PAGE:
German rabbi and scholar; born at Liptó-Szent-Miklós, Hungary, Aug. 9, 1855; son of Bernhard Baneth. After receiving his preparatory education in his native city, at the Israelitische Normalschule, and studying the Talmud privately under his father and under R. Sofer and others at Presburg, he entered the rabbinical seminary of Berlin in 1873, passing thence to the gymnasium in Gnesen. In 1878 he entered the University of Berlin, studying philosophy and Oriental languages, especially Arabic. In July, 1881, he received from the University of Leipsic his doctor's degree, "summa cum laude," and shortly afterward he received from Dr. Israel Hildesheimer a diploma as rabbi. In January, 1882, he entered upon the rabbinate of Krotoschin. This office he resigned in April, 1895, when the administration of the community introduced, against the wishes of the majority, certain innovations which he could not countenance. In December of the same year he accepted a call as instructor in Talmudic studies at the Lehranstalt für die Wissenschaft des Judenthums at Berlin, which position he still (1901) holds.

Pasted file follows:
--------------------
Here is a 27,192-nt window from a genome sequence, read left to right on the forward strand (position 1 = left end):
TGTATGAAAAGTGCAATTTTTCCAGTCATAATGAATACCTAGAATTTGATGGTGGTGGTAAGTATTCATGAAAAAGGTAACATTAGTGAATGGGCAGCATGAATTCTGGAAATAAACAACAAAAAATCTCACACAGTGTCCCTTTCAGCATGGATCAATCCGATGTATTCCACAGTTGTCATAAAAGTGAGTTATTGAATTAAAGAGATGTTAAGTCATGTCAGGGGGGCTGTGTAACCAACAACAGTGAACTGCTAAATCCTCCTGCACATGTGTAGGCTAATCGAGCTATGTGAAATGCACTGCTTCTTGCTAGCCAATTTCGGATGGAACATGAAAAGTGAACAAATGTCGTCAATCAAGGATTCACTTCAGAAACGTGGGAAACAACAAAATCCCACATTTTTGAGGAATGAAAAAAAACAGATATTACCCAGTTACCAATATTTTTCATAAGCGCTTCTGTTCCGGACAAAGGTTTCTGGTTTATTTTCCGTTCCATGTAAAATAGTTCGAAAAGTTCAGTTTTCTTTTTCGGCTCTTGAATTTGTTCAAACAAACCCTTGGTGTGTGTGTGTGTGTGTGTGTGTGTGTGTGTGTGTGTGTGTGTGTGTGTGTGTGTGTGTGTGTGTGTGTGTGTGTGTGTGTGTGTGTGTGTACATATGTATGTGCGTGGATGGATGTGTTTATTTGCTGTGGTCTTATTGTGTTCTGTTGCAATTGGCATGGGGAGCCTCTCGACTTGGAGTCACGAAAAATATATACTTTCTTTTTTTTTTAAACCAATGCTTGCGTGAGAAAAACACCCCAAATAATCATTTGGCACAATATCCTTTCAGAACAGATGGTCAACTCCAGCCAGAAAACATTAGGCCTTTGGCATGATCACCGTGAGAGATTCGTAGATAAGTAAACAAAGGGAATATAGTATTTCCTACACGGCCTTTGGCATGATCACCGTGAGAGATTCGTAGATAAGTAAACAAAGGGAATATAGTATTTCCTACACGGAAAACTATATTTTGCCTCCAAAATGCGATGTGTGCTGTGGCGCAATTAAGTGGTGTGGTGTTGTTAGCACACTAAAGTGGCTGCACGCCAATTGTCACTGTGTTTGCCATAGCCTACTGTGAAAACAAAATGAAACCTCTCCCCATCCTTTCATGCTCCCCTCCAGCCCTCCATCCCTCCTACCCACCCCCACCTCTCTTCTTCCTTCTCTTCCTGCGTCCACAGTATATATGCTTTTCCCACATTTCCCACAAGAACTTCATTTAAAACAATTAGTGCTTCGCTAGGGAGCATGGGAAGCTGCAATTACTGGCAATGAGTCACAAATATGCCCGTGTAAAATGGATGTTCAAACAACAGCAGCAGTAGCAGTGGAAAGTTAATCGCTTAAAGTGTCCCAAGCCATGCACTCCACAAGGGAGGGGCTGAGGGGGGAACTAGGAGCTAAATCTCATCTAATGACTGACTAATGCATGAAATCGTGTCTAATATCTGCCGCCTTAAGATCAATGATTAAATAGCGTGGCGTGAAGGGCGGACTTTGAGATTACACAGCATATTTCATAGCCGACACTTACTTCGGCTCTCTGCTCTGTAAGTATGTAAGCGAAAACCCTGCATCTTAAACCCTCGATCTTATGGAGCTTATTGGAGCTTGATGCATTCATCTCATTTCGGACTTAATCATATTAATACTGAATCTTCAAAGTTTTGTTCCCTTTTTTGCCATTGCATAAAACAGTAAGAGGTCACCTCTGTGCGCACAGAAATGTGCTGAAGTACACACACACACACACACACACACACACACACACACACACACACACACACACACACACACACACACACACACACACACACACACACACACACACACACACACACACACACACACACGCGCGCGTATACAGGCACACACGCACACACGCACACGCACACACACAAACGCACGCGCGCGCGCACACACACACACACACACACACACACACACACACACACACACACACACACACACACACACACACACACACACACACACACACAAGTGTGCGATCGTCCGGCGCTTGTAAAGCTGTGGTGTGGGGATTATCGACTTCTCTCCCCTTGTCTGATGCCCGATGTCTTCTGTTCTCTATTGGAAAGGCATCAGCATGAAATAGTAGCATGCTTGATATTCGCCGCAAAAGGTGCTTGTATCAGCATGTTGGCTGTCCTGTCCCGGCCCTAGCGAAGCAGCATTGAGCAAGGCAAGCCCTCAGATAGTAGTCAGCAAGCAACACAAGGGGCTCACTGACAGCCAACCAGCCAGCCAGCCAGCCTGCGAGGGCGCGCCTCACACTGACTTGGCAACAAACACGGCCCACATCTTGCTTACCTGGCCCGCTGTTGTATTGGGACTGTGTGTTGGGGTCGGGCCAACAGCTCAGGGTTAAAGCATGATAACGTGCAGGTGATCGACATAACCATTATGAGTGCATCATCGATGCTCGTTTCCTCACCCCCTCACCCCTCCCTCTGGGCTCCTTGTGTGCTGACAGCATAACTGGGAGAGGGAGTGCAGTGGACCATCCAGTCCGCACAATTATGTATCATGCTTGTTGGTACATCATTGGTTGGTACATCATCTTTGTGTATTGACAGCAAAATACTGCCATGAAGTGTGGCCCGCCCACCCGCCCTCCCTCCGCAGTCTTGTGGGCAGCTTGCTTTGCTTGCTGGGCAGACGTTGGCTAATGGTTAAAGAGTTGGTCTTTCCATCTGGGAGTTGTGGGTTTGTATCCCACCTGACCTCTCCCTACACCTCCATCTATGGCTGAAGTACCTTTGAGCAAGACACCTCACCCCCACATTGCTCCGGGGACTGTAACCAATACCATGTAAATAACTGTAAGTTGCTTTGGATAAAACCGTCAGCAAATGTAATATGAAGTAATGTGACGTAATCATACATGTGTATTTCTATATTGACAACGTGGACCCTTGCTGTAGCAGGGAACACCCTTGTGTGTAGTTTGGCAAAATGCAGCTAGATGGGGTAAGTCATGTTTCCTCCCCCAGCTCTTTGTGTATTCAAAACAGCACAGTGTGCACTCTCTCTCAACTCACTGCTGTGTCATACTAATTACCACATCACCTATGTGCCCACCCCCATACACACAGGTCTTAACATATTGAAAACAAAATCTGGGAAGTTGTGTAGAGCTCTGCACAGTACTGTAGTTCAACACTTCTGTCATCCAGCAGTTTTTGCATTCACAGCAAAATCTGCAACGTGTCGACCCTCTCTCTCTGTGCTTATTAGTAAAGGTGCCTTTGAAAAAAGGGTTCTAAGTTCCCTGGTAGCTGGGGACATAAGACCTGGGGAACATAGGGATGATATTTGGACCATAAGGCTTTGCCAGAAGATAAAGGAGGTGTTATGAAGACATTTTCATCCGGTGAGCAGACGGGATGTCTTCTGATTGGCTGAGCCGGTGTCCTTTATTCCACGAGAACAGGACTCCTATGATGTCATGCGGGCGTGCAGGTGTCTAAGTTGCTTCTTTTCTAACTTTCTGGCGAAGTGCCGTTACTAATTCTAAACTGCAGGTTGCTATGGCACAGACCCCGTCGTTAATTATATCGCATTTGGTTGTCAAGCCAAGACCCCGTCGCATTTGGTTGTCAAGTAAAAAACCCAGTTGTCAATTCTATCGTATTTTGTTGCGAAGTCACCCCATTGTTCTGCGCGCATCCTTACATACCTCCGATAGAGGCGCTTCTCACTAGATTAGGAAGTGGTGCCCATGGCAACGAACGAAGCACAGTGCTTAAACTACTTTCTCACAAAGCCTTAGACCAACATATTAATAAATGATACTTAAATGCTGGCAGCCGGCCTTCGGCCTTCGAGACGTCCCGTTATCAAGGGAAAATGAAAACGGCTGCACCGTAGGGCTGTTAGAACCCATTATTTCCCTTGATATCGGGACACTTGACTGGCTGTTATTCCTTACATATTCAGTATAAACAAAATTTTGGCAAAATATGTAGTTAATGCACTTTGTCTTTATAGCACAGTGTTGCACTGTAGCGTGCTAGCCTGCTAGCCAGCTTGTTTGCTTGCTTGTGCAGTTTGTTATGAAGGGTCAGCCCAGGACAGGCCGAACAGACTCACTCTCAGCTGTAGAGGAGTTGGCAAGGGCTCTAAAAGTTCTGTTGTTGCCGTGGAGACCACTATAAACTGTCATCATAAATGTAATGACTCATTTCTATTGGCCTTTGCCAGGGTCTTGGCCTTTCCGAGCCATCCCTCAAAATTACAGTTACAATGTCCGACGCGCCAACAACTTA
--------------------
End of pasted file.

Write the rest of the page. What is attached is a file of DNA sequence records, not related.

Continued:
In addition to essays published in various periodicals, Baneth has written: (1) "Samuel ha-Nagid als Staatsmann und Dichter" ("Monatsschrift," 1881, Nos. ii.-viii.; appended is a collection of his poems in metrical translation); (2) "Ursprung der Sadoḳäer und Boëthosäer," Frankfort-on-the-Main, 1882; (3) "Maimunis' Commentar zum Tractat Abot," theArabic original with a new translation in Hebrew, together with many notes (the first chapter only has been published in the "Hildesheimer Jubelschrift," but without the German translation or the notes), and (4) "Mischna, Seder Mo'ed," critical edition with German translation and commentary (Berlin); (5) "Maimunis' Neumondsberechnung," scientific supplement to the sixteenth, seventeenth, and twentieth annual reports of the Lehranstalt für die Wissenschaft des Judenthums of Berlin.

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